On Monday, we drove down to Montrichard (12 or 15 miles) for a late-morning meeting with the real estate agent. He talked to us for half an hour or so to figure out what we were looking for and what our budget was. Then he pulled out a binder in which he had descriptions and photos of some 400 houses for sale withing 20 miles of Montrichard. He started drawing up a list, and he showed us a couple of houses in Montrichard that very afternoon. Then he said that, considering our budget, we ought to look at some properties in the Saint-Aignan area. We'd get more for our money in Saint-Aignan than in Amboise.
We'd never even heard of Saint-Aignan. So on the Tuesday morning, we drove over here from Amboise to have a look around. It looked pretty good. It was the kind of town we had in mind — kind of like Amboise, but smaller and less touristy. We had lunch in a little hotel-restaurant near the bridge. It felt homey and it certainly wasn't expensive. Things were looking up.
Our next appointment with the real estate agent in Montrichard was set for 2:00 p.m. that day. We drove over there and then drove right back toward Saint-Aignan with the agent, in his car. The first house he showed us, in Thésée, seemed like a good possibility. The second one, in Seigy, did as well. But neither of those inspired love at first sight. The third house we saw that day, however, was the one we ended up buying. We saw one more house that day but, looking back, I realize that we had already made our decision.
The next day we saw two or three more houses — two in Montrichard, and three in Amboise itself. Our heart wasn't in it any more. In all, we inspected and considered 15 houses in just those three or four days. We asked the agent if we could come back to Saint-Aignan and spend a couple of hours looking at this house, the one we've lived in for nearly eight years now, in the afternoon. Could we take pictures? Of course, he said.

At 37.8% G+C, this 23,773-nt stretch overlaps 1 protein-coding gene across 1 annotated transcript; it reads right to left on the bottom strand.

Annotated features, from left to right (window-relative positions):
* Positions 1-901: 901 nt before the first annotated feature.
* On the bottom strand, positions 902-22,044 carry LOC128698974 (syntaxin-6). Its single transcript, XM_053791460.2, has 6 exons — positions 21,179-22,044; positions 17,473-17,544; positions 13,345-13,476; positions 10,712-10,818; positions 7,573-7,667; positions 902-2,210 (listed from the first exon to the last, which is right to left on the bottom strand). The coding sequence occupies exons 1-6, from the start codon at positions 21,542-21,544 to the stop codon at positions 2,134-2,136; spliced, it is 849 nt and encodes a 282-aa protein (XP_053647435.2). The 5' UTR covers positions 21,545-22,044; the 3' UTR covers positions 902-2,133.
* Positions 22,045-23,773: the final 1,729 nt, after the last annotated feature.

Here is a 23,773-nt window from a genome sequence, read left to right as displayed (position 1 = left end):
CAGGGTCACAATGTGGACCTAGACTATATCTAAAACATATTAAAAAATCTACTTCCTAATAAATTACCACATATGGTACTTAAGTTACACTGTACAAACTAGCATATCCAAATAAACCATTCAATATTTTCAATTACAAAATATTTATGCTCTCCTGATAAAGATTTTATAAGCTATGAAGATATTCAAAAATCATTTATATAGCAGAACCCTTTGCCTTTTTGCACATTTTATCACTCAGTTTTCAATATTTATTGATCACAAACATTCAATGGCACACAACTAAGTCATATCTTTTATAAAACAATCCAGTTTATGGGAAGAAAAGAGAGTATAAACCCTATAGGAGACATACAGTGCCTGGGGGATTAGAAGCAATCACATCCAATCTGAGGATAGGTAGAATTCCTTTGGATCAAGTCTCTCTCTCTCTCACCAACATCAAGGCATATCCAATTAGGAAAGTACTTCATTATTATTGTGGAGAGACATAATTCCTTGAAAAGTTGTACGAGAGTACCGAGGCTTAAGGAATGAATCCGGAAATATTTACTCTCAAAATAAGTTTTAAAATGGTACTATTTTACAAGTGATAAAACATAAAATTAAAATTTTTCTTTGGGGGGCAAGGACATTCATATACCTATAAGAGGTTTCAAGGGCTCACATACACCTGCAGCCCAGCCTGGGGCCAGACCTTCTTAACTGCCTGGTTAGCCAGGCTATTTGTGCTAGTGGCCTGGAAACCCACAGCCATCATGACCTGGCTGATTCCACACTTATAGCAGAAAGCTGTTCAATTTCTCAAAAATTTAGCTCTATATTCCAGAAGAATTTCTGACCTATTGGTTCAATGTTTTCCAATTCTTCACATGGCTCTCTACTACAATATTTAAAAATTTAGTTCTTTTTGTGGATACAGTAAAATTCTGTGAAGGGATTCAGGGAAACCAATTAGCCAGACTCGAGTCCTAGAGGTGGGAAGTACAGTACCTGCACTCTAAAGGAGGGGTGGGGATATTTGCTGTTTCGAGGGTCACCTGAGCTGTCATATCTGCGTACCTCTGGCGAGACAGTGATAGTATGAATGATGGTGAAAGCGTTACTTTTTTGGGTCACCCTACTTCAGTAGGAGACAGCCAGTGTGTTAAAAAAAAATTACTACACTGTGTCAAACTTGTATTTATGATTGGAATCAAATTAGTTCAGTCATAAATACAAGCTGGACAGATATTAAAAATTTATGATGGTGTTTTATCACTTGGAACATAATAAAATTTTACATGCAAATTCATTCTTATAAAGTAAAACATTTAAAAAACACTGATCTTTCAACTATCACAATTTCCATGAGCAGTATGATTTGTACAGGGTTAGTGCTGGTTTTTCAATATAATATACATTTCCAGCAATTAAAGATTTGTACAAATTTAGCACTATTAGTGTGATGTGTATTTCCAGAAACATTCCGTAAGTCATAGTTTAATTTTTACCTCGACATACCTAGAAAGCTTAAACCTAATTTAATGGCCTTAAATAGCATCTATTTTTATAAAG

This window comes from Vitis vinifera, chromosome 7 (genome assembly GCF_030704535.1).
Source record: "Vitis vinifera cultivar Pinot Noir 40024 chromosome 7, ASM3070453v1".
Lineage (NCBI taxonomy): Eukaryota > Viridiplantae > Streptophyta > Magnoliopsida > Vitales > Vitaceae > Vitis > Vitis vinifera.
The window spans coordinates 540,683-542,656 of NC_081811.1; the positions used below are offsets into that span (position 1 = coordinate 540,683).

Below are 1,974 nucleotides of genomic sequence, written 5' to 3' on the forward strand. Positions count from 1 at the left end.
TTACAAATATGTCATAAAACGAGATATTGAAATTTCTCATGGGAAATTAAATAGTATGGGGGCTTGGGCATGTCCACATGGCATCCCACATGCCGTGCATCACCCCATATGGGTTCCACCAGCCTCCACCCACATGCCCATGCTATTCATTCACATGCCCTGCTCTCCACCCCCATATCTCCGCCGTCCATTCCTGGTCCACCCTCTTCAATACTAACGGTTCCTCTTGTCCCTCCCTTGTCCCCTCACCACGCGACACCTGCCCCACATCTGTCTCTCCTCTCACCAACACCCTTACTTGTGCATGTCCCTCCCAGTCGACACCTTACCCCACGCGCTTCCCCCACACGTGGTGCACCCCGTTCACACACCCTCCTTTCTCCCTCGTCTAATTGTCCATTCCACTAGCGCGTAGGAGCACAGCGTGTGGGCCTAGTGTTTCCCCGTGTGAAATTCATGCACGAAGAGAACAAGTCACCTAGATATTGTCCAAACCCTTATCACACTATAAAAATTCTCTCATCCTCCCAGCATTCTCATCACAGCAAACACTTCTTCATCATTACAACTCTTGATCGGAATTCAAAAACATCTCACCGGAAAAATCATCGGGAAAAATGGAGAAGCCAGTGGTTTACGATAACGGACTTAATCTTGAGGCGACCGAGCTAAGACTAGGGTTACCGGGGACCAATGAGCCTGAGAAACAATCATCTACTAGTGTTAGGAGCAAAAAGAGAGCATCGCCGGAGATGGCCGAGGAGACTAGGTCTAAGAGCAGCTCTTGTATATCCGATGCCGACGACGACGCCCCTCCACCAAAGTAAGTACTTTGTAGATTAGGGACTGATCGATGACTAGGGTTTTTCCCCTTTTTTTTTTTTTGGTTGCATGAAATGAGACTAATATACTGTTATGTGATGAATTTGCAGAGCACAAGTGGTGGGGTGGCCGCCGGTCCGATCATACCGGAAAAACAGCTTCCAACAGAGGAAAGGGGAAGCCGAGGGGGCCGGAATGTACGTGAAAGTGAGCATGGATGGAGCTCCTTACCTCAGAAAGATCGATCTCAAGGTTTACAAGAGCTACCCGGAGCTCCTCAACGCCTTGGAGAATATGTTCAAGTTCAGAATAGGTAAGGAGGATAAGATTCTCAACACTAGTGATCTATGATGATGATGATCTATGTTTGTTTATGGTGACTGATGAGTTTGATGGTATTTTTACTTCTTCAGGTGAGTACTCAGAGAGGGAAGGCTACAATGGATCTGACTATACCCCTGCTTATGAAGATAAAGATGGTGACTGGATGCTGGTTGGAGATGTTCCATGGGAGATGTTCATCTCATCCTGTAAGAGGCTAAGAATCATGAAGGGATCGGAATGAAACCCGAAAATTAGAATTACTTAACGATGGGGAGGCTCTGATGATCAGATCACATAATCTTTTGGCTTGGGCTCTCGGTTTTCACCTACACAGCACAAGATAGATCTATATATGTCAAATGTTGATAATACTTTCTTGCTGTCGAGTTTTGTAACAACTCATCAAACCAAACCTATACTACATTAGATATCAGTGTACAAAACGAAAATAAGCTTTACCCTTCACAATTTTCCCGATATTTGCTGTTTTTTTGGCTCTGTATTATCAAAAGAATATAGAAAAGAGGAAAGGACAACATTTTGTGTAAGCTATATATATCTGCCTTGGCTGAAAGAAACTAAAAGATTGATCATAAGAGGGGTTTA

While we were here getting a better feel for the place and convincing ourselves that buying it was a good idea, the agent told us he had asked his staff to draw up all the papers so that we could sign a contract that very day. My first reaction was shock. No, I protested, we didn't come here with the intention to buy a house so fast. We were just looking around.
If you don't sign the contract today, the realtor said, when will you sign it? You'll be back in California in a day or two. Sign them today. Then, when you get back to California, you can either send me a letter saying you've changed your mind, or you'll send some money as a down payment. You have nothing to lose, he said. It made sense.
So we ended up buying a house on the fourth day. It was not expensive by California standards, though it was smaller than our house in San Francisco. We didn't know when the closing would take place, or whether we would actually come live in France any time soon.
On Saturday morning we drove to Paris to spend 24 hours in the city before flying back to San Francisco. We talked about the house, the plan, and the possibilities that day during the 11-hour plane ride. At home in California, we decided to go ahead and send the money. As for what came next, we'd have to figure that out.
Would I look for another job? Would we actually move to France? Walt was still employed, and he hadn't yet made the decision to move on. But then we decided to put our house in San Francisco on the market. It sold very quickly, and there we were. Or here we are.